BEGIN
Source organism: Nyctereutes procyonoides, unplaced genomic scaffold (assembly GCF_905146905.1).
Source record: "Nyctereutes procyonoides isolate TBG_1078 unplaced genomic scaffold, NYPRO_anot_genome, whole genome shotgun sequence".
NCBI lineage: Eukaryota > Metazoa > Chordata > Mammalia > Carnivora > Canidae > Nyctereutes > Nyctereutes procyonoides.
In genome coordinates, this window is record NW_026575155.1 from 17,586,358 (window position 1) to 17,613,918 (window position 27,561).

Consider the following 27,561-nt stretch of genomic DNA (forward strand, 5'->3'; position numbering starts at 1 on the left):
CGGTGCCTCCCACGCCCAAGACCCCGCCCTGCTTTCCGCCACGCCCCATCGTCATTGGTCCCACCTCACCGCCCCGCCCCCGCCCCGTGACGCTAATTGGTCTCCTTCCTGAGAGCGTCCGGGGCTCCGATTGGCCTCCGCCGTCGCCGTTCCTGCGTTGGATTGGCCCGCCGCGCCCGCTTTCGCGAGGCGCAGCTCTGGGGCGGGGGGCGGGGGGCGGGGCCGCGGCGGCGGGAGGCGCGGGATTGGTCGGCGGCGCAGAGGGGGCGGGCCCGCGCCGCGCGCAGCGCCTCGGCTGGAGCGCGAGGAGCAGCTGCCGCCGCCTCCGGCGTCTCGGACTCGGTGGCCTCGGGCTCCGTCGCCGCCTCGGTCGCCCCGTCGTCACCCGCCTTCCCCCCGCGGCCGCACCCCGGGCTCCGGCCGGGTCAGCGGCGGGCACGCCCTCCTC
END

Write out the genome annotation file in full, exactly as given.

Source organism: Nyctereutes procyonoides, unplaced genomic scaffold (assembly GCF_905146905.1).
Source record: "Nyctereutes procyonoides isolate TBG_1078 unplaced genomic scaffold, NYPRO_anot_genome, whole genome shotgun sequence".
NCBI lineage: Eukaryota > Metazoa > Chordata > Mammalia > Carnivora > Canidae > Nyctereutes > Nyctereutes procyonoides.
In genome coordinates, this window is record NW_026575155.1 from 17,586,358 (window position 1) to 17,613,918 (window position 27,561).

Consider the following 27,561-nt stretch of genomic DNA (forward strand, 5'->3'; position numbering starts at 1 on the left):
CGGTGCCTCCCACGCCCAAGACCCCGCCCTGCTTTCCGCCACGCCCCATCGTCATTGGTCCCACCTCACCGCCCCGCCCCCGCCCCGTGACGCTAATTGGTCTCCTTCCTGAGAGCGTCCGGGGCTCCGATTGGCCTCCGCCGTCGCCGTTCCTGCGTTGGATTGGCCCGCCGCGCCCGCTTTCGCGAGGCGCAGCTCTGGGGCGGGGGGCGGGGGGCGGGGCCGCGGCGGCGGGAGGCGCGGGATTGGTCGGCGGCGCAGAGGGGGCGGGCCCGCGCCGCGCGCAGCGCCTCGGCTGGAGCGCGAGGAGCAGCTGCCGCCGCCTCCGGCGTCTCGGACTCGGTGGCCTCGGGCTCCGTCGCCGCCTCGGTCGCCCCGTCGTCACCCGCCTTCCCCCCGCGGCCGCACCCCGGGCTCCGGCCGGGTCAGCGGCGGGCACGCCCTCCTC